Among his posts this past week were entries about his trip to Omaha to grill Warren Buffett and the significance of the latest Fed policy statement.
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My Pilgrimage to Warren Buffett's Omaha
Originally published on Sunday, May 5 at 11:04 a.m. EDT.
What a truly amazing 48 hours I had in Omaha.
I will have more on Real Money Pro tomorrow, but let me summarize my once-in-a-lifetime experience.
Upon landing in Omaha on Thursday night, I immediately went to meet Lindsey Bell and TheStreet crew at the Omaha Hilton, right across from the convention center where the Berkshire Hathaway annual shareholders meeting would begin the next morning.
Lindsey did a nice job in the interview, seeking out not only my emotions but also the main subjects on which I planned to grill The Oracle on Saturday.
I spent the rest of the evening at 801 Chophouse, having an unbelievable steak and editing my questions at the bar and a bit later back at the hotel room.
Friday morning I was on CNBC's "Squawk Box" with Becky Quick and my buddy/friend/pal Mario Gabelli. It was a fun interview on the stage of the convention center that was later to be the locale of the annual shareholders meeting.
Becky asked me how I felt, and I said that I felt like a journeyman pitcher facing my Hall of Famer cousin Los Angeles Dodgers pitcher Sandy Koufax. What is worse is that I faced two terrific hitters. In the No. 3 position in the batting order was Charlie Munger, with a lifetime batting average of .390, and in the cleanup spot was the greatest hitter in the history of Major League Finance, Warren Buffett.
Nevertheless, in my questions on Saturday, I had hoped to throw the duo a few tough curveballs.
She asked me how I prepared. Similar to Mario, I had been researching stocks, but since Berkshire has been under a microscope, I had to do a deeper dive -- almost as an investigative reporter. Fortunately, I had some experience, having been a Nader Raider and co-authoring Citibank with Ralph Nader and The Center for Responsive Law.
I not only re-read the important books on Berkshire and Buffett (written by Carol Loomis, Alice Schroeder and Roger Lowenstein) but I also spoke to numerous acquaintances (both business and personal), many of whom disclosed previously undisclosed (and some nondisclosable) information that was quite interesting and helpful in the formulation of my questions.
I now know why this weekend is called "The Woodstock of Capitalism." The action all day in the lobby of the Omaha Hilton was like being at a rock concert for capitalists.
I not only saw numerous business leaders milling around -- including the chairmen of numerous large corporations such as Geico, Coca-Cola , Microsoft and others -- but numerous celebrities, too, such as filmmaker George Lucas.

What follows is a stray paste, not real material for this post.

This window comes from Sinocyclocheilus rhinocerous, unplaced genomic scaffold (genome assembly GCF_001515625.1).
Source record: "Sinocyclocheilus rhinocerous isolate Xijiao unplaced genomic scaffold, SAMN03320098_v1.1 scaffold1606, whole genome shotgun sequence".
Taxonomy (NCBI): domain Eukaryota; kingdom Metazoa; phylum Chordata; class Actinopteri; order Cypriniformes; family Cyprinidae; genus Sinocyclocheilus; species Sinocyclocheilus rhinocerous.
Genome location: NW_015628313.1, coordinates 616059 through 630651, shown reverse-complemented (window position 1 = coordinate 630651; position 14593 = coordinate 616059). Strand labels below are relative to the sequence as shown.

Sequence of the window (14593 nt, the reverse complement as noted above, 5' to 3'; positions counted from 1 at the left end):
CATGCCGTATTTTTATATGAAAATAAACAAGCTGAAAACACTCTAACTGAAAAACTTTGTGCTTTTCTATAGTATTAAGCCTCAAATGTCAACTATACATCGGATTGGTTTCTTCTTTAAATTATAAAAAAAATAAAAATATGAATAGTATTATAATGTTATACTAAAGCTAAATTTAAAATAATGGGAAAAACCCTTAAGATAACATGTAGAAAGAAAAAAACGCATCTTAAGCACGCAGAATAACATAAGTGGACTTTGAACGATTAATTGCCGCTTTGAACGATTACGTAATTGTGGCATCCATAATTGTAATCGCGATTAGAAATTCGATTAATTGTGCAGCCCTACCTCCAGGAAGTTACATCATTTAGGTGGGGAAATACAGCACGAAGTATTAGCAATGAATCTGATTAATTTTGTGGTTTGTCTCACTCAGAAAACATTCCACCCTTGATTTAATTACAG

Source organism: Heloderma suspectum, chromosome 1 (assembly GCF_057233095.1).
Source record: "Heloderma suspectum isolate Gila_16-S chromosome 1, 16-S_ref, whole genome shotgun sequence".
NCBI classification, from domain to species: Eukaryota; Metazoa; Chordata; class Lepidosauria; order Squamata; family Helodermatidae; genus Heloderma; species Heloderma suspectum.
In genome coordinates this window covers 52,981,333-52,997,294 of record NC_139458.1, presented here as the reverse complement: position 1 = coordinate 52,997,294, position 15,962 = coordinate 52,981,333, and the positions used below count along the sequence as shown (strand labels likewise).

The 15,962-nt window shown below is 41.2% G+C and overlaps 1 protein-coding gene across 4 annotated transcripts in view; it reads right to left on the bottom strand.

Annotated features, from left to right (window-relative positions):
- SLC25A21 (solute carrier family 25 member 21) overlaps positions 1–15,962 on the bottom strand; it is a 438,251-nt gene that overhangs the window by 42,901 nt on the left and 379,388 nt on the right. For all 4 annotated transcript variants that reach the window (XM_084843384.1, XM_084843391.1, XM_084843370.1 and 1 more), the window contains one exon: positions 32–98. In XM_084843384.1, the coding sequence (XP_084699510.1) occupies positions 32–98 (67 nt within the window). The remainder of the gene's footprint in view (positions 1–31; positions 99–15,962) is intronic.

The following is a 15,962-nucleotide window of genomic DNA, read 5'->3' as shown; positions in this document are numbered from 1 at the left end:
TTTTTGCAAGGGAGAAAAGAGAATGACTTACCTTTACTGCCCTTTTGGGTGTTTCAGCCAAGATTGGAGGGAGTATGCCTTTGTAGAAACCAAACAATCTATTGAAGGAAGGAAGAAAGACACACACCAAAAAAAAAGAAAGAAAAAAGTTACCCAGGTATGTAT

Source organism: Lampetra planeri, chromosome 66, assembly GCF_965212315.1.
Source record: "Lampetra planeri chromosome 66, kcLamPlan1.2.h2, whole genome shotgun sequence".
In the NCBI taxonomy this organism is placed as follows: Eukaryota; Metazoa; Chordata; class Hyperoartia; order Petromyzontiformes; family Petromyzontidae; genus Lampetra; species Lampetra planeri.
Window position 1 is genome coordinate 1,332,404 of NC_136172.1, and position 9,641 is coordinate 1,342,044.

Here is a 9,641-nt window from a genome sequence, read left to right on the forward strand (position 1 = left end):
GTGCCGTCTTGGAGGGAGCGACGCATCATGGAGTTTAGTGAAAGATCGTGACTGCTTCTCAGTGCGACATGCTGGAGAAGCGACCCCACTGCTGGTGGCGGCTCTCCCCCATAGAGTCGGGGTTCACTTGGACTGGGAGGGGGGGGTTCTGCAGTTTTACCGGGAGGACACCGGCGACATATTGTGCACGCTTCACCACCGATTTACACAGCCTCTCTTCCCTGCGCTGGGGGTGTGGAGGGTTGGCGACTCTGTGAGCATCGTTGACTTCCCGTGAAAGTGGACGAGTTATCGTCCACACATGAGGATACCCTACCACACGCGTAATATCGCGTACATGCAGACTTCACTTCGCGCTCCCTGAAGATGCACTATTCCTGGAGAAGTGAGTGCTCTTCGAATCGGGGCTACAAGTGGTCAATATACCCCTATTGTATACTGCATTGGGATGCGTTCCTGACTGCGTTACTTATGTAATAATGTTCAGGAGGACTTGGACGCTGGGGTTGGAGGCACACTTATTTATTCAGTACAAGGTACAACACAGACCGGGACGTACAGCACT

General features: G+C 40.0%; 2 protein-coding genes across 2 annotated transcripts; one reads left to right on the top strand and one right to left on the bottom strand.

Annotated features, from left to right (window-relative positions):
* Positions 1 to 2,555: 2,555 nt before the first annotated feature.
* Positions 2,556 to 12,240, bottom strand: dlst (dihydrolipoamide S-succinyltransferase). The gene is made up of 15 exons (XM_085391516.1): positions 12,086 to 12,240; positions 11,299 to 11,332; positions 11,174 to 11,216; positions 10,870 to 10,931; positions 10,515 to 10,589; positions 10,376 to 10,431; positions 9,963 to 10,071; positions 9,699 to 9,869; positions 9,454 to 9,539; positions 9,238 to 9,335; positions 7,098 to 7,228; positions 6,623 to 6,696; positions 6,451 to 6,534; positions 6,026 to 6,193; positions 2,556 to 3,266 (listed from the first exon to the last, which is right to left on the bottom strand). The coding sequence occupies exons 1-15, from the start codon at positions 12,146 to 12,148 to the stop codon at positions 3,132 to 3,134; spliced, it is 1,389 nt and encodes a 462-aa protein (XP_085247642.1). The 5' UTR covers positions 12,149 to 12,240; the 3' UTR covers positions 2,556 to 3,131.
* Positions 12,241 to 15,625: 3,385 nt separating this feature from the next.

The pals that accompanied me on the trip to Omaha with (Marty, Miles, Steve, Lee, Harvey, etc.) were no slouches in the executive department -- a bunch of masters of the universe in real estate, money management, finance, advertising and hedge funds, in their own right.
At the time of original publication, Kass was short BRK.B.
Parsing the Fed
Originally published on Wednesday, May 1 at 4:42 p.m. EDT.
Today's FOMC commentary has one significant tweak.
The Fed's commentary today was identical to the previous pronouncement, with the exception of the following statement:
"The Committee is prepared to increase or reduce the pace of its purchases to maintain appropriate policy accommodation as the outlook for the labor market or inflation changes."
What this means, naturally, is that the Fed, subject to economic conditions (real growth and inflation determined), might either taper off bond buying or increase the purchases.
Though the Fed seems to still believe that QE is effective, as I have repeatedly written, the economic data belie this and suggest that the marginal impact on the real economy is moderating.
If the current trends continue, the Fed will be continuing policy well into next year, potentially continuing the artificiality of many markets and the possible misallocation of capital.
Tomorrow, most expect the European Cenral Bank to cut rates.
As I wrote this week, I expected a sell on the ECB news.
We got it a day early!
The disconnect between the markets and share prices, despite today's fall, remains wider than at almost any time in the last few years, from my perch.
Thanks for reading my diary, and enjoy the evening.
At the time of original publication, had no positions in securities mentioned.